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Author Topic: Overused story ideas  (Read 15471 times)
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Ed
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« on: July 06, 2009, 03:54:32 PM »

In a bored moment I happened upon the Black Ink Horror submission guidelines, and it struck me we could all do worse than look down through the list to make sure we stay away from "OVERUSED STORY IDEAS". There are quite a few of these lists around, and I may add a couple more to this thread yet.

Anyhoo, take a look at this page - http://www.sideshowpresspublications.com/Submission_Info.html - and then scroll down to where it says "THE BIH GUIDE TO OVERUSED STORY IDEAS" and tuck in to the list. See how many of them you've written at some point, or seen many times yourself. Must admit I often read through the submissions to our annual comp and groan at some of these very same tired ideas. The mutilated genitalia ones I find particularly tiresome.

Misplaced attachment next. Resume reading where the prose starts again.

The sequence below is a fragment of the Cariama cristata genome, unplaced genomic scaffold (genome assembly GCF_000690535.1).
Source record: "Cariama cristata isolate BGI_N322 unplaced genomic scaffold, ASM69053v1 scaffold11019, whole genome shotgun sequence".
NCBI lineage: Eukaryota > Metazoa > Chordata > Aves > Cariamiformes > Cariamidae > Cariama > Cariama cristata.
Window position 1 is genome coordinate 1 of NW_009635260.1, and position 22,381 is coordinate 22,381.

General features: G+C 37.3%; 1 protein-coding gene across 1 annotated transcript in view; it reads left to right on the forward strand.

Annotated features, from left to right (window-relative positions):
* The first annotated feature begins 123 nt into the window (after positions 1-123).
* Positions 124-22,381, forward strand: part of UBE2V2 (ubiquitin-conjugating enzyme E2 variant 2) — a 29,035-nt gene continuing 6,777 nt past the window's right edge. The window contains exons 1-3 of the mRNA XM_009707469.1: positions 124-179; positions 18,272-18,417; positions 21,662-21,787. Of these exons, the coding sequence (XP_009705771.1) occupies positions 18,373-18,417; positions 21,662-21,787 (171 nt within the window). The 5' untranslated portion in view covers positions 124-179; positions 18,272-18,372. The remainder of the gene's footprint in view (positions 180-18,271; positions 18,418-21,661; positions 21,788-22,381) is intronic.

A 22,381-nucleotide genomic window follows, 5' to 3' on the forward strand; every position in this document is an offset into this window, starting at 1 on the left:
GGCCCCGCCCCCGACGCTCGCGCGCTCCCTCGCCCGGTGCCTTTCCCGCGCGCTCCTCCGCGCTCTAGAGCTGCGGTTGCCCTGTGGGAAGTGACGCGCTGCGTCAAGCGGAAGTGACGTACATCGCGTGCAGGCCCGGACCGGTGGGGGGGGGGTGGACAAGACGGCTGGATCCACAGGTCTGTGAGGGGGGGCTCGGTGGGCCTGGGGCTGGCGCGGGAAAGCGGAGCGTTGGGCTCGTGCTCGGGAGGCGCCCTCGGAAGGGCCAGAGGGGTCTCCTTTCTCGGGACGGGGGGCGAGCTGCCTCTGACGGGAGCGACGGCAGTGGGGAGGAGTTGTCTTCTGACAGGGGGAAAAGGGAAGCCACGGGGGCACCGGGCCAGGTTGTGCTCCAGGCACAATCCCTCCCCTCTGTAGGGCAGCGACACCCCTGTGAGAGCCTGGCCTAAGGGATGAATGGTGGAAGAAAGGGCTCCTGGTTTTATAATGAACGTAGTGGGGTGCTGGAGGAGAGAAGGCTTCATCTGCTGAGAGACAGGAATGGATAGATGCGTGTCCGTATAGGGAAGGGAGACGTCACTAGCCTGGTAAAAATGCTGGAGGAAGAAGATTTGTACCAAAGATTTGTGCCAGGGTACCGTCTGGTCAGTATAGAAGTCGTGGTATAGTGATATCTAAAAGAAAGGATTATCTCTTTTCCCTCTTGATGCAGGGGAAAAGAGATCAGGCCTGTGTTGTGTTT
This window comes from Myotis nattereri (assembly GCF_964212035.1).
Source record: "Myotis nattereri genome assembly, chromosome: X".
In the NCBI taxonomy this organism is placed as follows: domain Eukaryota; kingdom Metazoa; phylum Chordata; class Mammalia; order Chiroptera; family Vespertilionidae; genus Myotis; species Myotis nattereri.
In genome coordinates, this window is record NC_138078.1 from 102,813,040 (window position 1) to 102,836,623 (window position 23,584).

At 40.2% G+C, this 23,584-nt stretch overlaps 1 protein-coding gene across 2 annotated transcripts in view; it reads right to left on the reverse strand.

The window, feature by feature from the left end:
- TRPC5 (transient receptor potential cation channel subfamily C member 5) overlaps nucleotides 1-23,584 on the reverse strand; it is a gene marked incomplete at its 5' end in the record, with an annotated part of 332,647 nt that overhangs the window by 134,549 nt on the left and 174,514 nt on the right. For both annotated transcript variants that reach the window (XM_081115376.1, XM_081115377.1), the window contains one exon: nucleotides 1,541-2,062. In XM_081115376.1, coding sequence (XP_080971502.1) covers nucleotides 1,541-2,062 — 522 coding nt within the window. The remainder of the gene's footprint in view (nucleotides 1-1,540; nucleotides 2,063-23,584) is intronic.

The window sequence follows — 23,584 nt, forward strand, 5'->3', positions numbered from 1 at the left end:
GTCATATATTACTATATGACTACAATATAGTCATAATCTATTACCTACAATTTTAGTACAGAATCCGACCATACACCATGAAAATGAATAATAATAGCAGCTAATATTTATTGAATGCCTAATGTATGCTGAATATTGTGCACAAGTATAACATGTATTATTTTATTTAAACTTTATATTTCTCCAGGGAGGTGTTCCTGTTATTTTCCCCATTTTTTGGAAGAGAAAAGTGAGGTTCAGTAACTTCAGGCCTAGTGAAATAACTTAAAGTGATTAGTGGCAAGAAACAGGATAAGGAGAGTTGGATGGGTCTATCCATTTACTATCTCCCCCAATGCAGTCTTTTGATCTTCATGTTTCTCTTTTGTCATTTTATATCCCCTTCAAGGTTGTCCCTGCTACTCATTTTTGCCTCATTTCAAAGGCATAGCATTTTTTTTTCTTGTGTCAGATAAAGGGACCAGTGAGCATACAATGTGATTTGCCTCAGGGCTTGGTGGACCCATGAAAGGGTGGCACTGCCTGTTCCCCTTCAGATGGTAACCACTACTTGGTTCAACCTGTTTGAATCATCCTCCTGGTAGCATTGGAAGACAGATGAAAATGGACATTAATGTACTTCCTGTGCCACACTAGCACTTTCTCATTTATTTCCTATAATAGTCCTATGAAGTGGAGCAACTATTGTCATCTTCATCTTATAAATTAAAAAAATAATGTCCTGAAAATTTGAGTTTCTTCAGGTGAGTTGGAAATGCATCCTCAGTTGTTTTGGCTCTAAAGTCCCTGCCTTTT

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« Reply #1 on: July 06, 2009, 04:26:14 PM »

Protagonist wakes up trapped in a room/basement/pit, and is tied down, naked, and about to be tortured.

Guilty. One of my first flash entries here fit this mold perfectly. Ah well.
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« Reply #2 on: July 06, 2009, 05:02:21 PM »

After reading hundreds of shorts for both Escape Velocity and as a fiction judge I too could compile a list of commonly used themes for all genres. For horror there is a list created years ago by Strange Horizons. Here it is again